The upper ends of beds 11 and 12 are connected through a valve 101 and the upper ends of beds 21 and 22 are connected through a valve 201. The effluent of beds 21 and 22 are discharged through valves 213 and 223, respectively, and through valve 601 to atmosphere or are collected as argon-enriched product.

All of the valves in FIG. 1 are operated automatically via computer system program logic which is not shown. In the description that follows all the valves are assumed closed unless explicitly declared as open.

Step I (time units 0-1): Bed 11 is pressurized with feed air via feed compressor 31 and open valve 111. Bed 21 is in an “idle” position. Bed 12 is evacuated to atmosphere through open valve 122 and vacuum pump/compressor 41. Bed 22 is at the beginning of its regeneration sequence and is evacuated through open valve 222 and vacuum pump/compressor 51. The oxygen purity of the effluent of bed 22 is increasing during Step I, but is less than the minimum purity required for the high purity oxygen product. Consequently, the effluent of bed 22 is discharged to the low purity oxygen line during Step I via open valve 222, vacuum pump 51 and open valve 501. Step I is terminated when the effluent of bed 22 reaches the minimum purity required for the higher purity oxygen product.

Step II (time units 1-14): Bed 11 continues to be pressurized with feed air via compressor 31 and open valve 111. Step II is terminated when bed 11 reaches its adsorption pressure. Bed 21 is still in the “idle” position. Bed 12 continues to be evacuated to atmosphere through open valve 122 and vacuum pump 41. Bed 22 continues to be evacuated through open valve 222 and vacuum pump 51.

During Step II, the oxygen purity of the effluent of bed 22 is equal or higher than the minimum purity required for the high purity oxygen product. Thus, the effluent of bed 22 during Step II is collected in the product tank 52 via open valve 222, vacuum pump 51 and open valve 502.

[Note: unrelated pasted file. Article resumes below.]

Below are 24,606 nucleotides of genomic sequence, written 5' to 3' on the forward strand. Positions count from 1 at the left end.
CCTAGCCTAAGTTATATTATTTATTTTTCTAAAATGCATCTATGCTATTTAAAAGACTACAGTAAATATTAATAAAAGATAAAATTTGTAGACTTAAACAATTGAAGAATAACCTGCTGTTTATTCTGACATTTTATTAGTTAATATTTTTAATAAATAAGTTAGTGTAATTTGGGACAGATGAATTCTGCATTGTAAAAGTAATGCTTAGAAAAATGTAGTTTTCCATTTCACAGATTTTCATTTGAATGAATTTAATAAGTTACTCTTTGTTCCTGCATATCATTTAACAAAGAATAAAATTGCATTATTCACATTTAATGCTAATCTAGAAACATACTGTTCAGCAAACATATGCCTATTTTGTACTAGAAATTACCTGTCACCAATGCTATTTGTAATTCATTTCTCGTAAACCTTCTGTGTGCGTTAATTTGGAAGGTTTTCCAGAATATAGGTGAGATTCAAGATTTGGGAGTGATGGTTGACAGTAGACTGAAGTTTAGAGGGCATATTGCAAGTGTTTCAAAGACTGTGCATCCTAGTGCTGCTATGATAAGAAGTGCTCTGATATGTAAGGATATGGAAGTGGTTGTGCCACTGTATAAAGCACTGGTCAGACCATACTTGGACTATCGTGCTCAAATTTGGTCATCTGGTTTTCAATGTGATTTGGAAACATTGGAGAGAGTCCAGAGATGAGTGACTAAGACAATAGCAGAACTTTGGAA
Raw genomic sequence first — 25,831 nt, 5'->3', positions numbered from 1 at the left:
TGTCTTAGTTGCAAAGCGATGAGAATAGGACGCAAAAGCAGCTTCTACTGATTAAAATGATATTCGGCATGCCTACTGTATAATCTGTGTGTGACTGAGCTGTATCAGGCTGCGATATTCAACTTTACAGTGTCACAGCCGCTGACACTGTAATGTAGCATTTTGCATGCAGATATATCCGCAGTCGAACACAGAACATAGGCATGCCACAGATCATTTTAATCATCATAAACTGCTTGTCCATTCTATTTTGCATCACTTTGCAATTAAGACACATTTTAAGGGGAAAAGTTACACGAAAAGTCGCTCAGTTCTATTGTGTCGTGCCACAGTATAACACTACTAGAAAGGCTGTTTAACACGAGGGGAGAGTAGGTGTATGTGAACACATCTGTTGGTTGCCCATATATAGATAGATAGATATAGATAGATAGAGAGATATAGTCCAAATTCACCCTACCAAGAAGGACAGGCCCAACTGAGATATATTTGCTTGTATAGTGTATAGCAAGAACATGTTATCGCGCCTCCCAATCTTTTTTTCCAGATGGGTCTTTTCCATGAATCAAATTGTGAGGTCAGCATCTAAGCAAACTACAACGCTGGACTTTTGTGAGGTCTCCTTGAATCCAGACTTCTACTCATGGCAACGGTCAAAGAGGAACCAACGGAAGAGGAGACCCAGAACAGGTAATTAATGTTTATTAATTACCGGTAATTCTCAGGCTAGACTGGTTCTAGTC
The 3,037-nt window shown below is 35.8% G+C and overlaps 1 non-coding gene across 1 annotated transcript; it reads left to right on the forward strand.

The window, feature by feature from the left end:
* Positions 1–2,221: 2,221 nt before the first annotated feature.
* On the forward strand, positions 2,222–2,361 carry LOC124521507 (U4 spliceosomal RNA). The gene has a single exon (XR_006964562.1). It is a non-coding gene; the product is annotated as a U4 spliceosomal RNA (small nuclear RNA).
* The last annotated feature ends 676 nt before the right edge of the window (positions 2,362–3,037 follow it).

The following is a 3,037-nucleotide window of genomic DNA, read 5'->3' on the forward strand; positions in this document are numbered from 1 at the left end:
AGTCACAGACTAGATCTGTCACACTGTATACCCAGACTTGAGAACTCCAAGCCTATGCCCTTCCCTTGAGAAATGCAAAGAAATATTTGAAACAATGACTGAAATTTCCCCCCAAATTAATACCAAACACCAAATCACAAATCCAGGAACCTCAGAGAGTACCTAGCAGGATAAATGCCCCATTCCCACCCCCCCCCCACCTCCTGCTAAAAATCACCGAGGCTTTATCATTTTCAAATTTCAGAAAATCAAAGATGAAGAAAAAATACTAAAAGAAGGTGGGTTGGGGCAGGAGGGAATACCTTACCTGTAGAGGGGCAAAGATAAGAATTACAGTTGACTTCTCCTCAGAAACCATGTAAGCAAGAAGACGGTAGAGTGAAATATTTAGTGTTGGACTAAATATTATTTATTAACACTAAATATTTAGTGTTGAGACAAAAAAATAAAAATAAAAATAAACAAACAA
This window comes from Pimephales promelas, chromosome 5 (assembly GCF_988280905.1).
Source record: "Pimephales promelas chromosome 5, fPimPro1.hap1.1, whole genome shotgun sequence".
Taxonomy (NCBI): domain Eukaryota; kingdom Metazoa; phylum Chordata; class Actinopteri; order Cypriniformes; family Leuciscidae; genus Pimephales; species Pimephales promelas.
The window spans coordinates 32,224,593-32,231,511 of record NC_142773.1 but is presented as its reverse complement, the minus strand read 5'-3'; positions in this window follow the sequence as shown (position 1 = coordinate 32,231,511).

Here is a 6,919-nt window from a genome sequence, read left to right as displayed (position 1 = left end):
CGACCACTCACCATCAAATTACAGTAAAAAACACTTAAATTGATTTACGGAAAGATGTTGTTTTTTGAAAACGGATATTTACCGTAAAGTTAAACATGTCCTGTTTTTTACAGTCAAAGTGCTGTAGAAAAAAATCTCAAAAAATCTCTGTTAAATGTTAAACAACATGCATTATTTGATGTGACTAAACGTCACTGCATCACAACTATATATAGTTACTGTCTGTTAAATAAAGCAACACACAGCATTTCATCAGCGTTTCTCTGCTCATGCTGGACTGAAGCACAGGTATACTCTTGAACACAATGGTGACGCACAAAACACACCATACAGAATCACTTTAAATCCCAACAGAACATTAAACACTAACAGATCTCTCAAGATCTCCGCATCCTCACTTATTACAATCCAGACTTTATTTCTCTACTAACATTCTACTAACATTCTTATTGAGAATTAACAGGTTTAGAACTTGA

Step III (time units 14-16): Bed 11 is in its adsorption state. Feed air continues to be fed to bed 11 through feed compressor 31 and open valve 111. The effluent stream of bed 11 is enriched in oxygen since water, carbon dioxide and nitrogen have been preferentially adsorbed in the bed. The oxygen enriched effluent of bed 11 is introduced into bed 21 through open valves 113 and 211 and is used to pressurize bed 21. Since the outlet of bed 11 is connected to the inlet of bed 21, beds 11 and 21 are connected in series.

It is important to insure that the mass transfer zone (MTZ) developed in oxygen selective bed 21 has a self-sharpening front. This is achieved by creating a favorable oxygen concentration difference in the oxygen concentration at the outlet of nitrogen selective bed 11 and the oxygen concentration at the inlet of oxygen selective bed 21 at the instant of first communication between the two beds. A favorable oxygen concentration difference for development of a self-sharpening mass transfer zone in oxygen selective bed 21 is created when, at the beginning of pressurization of bed 21, the oxygen purity of the effluent stream coming from bed 11 and used for pressurization of bed 21, is higher than the oxygen purity of the gas phase that exists at that moment at the entrance of bed 21. This favorable oxygen concentration difference creates a self-sharpening MTZ in oxygen selective bed 21 and constitutes an important condition for the optimal operation of the PSA process. If, at the beginning of pressurization of bed 21, the oxygen concentration difference is unfavorable, that is, the oxygen purity of the effluent stream coming from bed 11 and used for pressurization of bed 21 is less than the oxygen purity of the gas phase that exists at that moment at the entrance of bed 21, the MTZ formed in the oxygen selective bed is receding, which leads to poor utilization of the oxygen selective adsorbent, and consequently, to poor performance of the PSA process as a whole.